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Adolfo Neto
Someone who tries to make time for programming, researching, reading and teaching.
Someone who tries to make time for programming, researching, reading and teaching.
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Solving University Entrance Assessment Using Information Retrieval

Defesa de mestrado em Ciência da Computação.

Título: Solving University Entrance Assessment Using Information Retrieval.
Candidato: Igor Cataneo Silveira
Orientador: Prof. Dr. Denis Deratani Mauá


Data: 05/07/2018
Horário: 08:00h [oito da manhã]
Local: Auditório Antonio Gilioli – Bloco A, IME-USP



Comissão Julgadora:


MEMBROS TITULARES:
Prof. Dr. Denis Deratani Mauá (Presidente) IME-USP
Profa. Dra. Diana Santos Univ. de Oslo
Prof. Dr. Fábio Gagliardi Cozman EP-USP



Resumo:

Answering questions posed in natural language is a key task in
Artificial Intelligence. However, producing a successful Question
Answering (QA) system is challenging, since it requires text
understanding, information retrieval, information extraction and text
production. This task is made even harder by the difficulties in
collecting reliable datasets and in evaluating techniques, two pivotal
points for machine learning approaches. This has led many researchers
to focus on Multiple-Choice Question Answering (MCQA), a special case
of QA where systems must select the correct answers from a small set
of alternatives. One particularly interesting type of MCQA is solving
Standardized Tests, such as Foreign Language Proficiency exams,
Elementary School Science exams and University Entrance exams. These
exams provide easy-to-evaluate challenging multiple-choice questions
of varying difficulties about large, but limited, domains.

The Exame Nacional do Ensino Médio (ENEM) is a High School level exam
taken every year by students all over Brazil. It is widely used by
Brazilian universities as an entrance exam and is the world's second
biggest university entrance examination in number of registered
candidates. This exam consists in writing an essay and solving a
multiple-choice test comprising questions on four major topics:
Humanities, Language, Science and Mathematics.
Questions inside each major topic are not segmented by standard
scholar disciplines (e.g. Geography, Biology, etc.) and often require
interdisciplinary reasoning. Moreover, the previous editions of the
exam and their solutions are freely available online, making it a
suitable benchmark for MCQA.

In this work we automate solving the ENEM focusing, for simplicity, on
purely textual questions that do not require mathematical thinking. We
formulate the problem of answering multiple-choice questions as
finding the candidate-answer most similar to the statement. We
investigate two approaches for measuring textual similarity of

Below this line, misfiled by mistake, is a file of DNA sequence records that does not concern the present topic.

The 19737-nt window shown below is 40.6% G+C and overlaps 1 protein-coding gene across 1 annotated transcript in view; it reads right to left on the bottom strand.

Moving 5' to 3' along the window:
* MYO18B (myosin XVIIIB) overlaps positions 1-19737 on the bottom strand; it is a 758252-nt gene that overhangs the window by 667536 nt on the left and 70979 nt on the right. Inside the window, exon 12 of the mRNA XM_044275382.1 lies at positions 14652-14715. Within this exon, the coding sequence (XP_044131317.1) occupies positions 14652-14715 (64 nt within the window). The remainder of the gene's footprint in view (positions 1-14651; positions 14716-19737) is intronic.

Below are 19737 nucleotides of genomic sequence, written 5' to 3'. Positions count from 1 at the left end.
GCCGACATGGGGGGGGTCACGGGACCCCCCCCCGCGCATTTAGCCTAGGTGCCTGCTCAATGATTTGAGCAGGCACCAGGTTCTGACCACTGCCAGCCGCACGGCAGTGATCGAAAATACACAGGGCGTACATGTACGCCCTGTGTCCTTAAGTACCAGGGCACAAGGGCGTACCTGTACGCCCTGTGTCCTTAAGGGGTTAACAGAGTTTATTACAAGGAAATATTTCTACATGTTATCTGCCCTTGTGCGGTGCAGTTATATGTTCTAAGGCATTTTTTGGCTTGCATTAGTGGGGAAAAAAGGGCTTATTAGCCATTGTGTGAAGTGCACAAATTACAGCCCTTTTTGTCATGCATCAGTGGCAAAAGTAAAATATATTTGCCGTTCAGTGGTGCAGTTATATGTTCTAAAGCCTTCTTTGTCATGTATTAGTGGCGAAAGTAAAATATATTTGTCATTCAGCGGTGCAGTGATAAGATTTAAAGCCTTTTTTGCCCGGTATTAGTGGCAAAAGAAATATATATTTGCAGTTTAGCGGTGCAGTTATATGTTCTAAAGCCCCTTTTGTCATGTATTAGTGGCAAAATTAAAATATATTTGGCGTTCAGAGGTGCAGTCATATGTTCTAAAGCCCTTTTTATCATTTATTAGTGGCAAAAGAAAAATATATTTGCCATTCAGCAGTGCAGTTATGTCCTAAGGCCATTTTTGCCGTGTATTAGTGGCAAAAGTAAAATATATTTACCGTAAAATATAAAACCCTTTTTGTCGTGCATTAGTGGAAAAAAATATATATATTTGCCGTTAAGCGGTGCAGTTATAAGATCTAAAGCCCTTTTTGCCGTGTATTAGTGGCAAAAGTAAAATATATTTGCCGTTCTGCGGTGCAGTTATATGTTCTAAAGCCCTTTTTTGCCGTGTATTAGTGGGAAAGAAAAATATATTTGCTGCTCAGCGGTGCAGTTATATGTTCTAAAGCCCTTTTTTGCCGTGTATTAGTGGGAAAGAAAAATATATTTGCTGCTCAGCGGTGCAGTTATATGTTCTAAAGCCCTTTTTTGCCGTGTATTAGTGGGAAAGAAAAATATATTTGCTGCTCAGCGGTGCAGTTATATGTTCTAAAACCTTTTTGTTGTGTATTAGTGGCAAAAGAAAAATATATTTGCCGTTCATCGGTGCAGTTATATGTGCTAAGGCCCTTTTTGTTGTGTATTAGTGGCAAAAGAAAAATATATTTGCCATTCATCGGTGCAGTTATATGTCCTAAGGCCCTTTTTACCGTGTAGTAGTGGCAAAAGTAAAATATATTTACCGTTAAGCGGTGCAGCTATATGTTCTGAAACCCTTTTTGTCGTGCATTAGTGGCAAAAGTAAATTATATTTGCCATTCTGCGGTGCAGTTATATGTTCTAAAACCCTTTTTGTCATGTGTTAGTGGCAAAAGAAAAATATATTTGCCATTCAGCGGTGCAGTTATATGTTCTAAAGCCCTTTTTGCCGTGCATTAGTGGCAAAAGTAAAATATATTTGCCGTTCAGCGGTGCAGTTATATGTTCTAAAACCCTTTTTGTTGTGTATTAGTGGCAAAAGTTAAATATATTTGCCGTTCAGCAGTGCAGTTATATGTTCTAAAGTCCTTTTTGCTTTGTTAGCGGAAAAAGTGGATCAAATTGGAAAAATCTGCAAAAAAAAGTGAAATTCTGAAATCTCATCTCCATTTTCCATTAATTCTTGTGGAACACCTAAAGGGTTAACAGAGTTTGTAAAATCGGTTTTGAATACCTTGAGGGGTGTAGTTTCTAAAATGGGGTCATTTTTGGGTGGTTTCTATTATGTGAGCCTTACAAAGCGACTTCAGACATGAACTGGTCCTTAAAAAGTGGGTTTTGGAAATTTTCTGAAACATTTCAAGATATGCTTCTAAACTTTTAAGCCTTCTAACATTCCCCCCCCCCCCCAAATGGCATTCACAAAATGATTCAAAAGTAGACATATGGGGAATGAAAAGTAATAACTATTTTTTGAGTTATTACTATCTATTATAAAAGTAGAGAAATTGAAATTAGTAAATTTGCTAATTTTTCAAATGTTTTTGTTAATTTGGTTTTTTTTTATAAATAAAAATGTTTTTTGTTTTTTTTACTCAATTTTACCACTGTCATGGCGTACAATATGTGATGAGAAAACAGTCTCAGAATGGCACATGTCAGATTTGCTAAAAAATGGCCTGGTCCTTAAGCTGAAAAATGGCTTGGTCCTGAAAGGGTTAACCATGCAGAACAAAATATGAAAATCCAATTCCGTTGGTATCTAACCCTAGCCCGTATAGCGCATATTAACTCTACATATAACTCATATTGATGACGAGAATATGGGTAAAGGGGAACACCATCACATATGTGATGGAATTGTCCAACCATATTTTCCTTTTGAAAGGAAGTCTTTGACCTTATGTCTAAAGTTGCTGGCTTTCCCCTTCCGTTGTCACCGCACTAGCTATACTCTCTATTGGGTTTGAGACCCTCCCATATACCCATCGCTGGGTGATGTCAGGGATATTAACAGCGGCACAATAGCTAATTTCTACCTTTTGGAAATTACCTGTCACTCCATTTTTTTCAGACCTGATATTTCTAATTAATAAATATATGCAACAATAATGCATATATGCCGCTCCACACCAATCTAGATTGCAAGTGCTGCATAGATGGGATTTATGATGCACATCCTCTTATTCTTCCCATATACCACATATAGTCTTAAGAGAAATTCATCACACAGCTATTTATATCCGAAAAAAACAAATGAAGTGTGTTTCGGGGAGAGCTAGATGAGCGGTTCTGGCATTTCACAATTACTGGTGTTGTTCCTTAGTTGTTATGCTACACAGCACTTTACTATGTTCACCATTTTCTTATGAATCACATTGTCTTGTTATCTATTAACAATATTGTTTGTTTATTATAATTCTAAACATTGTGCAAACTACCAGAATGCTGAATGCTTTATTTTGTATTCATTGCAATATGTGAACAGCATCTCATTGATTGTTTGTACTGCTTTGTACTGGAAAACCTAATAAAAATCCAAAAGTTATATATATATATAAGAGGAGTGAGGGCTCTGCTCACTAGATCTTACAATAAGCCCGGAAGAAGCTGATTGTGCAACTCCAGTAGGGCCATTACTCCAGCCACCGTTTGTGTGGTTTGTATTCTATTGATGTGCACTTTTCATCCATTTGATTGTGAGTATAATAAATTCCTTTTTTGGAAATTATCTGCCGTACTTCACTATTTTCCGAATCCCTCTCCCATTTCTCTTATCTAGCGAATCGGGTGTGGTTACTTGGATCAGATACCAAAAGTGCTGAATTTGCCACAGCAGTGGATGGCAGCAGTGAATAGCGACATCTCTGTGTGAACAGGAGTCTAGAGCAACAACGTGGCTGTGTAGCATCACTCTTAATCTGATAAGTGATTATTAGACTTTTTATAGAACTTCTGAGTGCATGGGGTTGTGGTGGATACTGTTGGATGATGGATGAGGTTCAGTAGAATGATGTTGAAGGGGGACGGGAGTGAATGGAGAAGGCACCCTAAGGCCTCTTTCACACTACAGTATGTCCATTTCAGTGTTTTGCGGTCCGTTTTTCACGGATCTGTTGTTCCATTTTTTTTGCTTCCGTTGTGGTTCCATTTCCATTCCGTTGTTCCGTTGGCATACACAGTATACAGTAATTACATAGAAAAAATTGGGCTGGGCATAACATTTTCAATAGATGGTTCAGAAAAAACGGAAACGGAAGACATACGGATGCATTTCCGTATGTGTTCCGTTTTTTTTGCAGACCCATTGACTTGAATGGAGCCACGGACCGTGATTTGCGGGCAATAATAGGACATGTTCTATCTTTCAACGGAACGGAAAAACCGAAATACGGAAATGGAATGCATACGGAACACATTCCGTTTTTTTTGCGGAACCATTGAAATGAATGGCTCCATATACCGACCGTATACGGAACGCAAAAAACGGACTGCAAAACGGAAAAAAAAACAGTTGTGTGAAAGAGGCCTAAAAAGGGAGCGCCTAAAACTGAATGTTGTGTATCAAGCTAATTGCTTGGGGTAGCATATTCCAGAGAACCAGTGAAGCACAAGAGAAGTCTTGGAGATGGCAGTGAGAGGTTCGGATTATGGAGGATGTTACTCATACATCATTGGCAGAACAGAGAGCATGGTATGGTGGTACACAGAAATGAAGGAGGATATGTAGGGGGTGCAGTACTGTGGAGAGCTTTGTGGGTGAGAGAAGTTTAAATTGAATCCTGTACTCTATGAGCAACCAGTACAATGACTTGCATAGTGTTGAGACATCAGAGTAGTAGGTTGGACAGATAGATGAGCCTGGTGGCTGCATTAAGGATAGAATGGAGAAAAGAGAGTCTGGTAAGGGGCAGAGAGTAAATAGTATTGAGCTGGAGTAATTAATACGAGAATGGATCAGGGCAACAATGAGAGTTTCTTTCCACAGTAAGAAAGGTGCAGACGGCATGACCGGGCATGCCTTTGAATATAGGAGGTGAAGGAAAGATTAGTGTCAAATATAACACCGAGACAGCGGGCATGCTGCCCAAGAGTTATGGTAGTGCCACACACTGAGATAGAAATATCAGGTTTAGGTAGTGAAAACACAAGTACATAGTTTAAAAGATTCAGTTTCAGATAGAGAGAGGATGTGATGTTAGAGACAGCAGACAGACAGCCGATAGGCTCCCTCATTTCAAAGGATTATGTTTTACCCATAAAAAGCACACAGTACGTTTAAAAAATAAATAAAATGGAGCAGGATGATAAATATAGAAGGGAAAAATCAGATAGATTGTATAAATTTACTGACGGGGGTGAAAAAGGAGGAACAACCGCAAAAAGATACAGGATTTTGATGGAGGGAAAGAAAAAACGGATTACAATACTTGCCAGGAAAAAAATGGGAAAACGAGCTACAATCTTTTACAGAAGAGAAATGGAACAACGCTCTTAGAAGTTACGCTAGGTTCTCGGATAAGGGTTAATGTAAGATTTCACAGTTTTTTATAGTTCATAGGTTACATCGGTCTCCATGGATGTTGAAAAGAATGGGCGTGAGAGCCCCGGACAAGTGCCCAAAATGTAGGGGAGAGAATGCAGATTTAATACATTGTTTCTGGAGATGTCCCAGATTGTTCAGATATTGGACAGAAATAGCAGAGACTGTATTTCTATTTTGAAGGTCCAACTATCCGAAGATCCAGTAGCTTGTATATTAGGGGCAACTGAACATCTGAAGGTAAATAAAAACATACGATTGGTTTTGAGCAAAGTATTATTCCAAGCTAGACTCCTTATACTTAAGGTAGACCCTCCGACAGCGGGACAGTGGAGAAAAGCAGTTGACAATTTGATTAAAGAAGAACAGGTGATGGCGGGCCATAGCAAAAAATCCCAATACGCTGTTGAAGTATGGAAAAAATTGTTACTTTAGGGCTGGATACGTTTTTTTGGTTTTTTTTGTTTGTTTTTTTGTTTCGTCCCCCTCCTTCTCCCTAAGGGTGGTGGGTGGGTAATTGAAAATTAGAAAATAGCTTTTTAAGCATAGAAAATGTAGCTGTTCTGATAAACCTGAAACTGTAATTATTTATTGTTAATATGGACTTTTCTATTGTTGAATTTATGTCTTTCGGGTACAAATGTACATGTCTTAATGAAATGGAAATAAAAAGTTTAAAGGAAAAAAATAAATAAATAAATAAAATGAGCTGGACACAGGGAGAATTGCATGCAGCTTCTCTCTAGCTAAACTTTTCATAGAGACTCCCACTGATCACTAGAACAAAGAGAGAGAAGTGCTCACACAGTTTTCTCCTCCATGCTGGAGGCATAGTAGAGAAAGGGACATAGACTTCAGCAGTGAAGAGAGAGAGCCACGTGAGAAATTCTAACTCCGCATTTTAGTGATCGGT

candidate-answer and statement.
The first approach addresses this as a Text Information Retrieval (IR)
problem, that is, as a problem of finding in a database the most
relevant document to a query.
Our queries are made of statement plus candidate-answer and we use
three different corpora as database: the first comprises plain-text
articles extracted from a dump of the Wikipedia in Portuguese
language; the second contains only the text given in the question's
header and the third is composed by pairs of question and correct
answer extracted from ENEM assessments.
The second approach is based on Word Embedding (WE), a method to learn
vectorial representation of words in a way such that semantically
similar words have close vectors. WE is used in two manners: to
augment IR's queries by adding related words to those on the query
according to the WE model, and to create vectorial representations for
statement and candidate-answers. Using these vectorial representations
we answer questions either directly, by selecting the candidate-answer
that maximizes the cosine similarity to the statement, or indirectly,
by extracting features from the representations and then feeding them
into a classifier that decides which alternative is the answer.
Along with the two mentioned approaches we investigate how to enhance
them using WordNet, a structured lexical database where words are
connected according to some relations like synonymy and hypernymy.
Finally, we combine different configurations of the two approaches and
their WordNet variations by creating an ensemble of algorithms found
by a greedy search. This ensemble chooses an answer by the majority
voting of its components.

The first approach achieved an average of 24% accuracy using the
headers%of the questions
, 25% using the pairs database and 26.9% using Wikipedia. The second
approach achieved 26.6% using WE indirectly and 28% directly.
The ensemble achieved 29.3% accuracy. These results, slightly above
random guessing (20%), suggest that these techniques can capture some
of the necessary skills to solve standardized tests. However, more
sophisticated techniques that perform text understanding and common
sense reasoning might be required to achieve human-level performance.

Keywords: Multiple-Choice Question Answering, ENEM, Information Retrieval.
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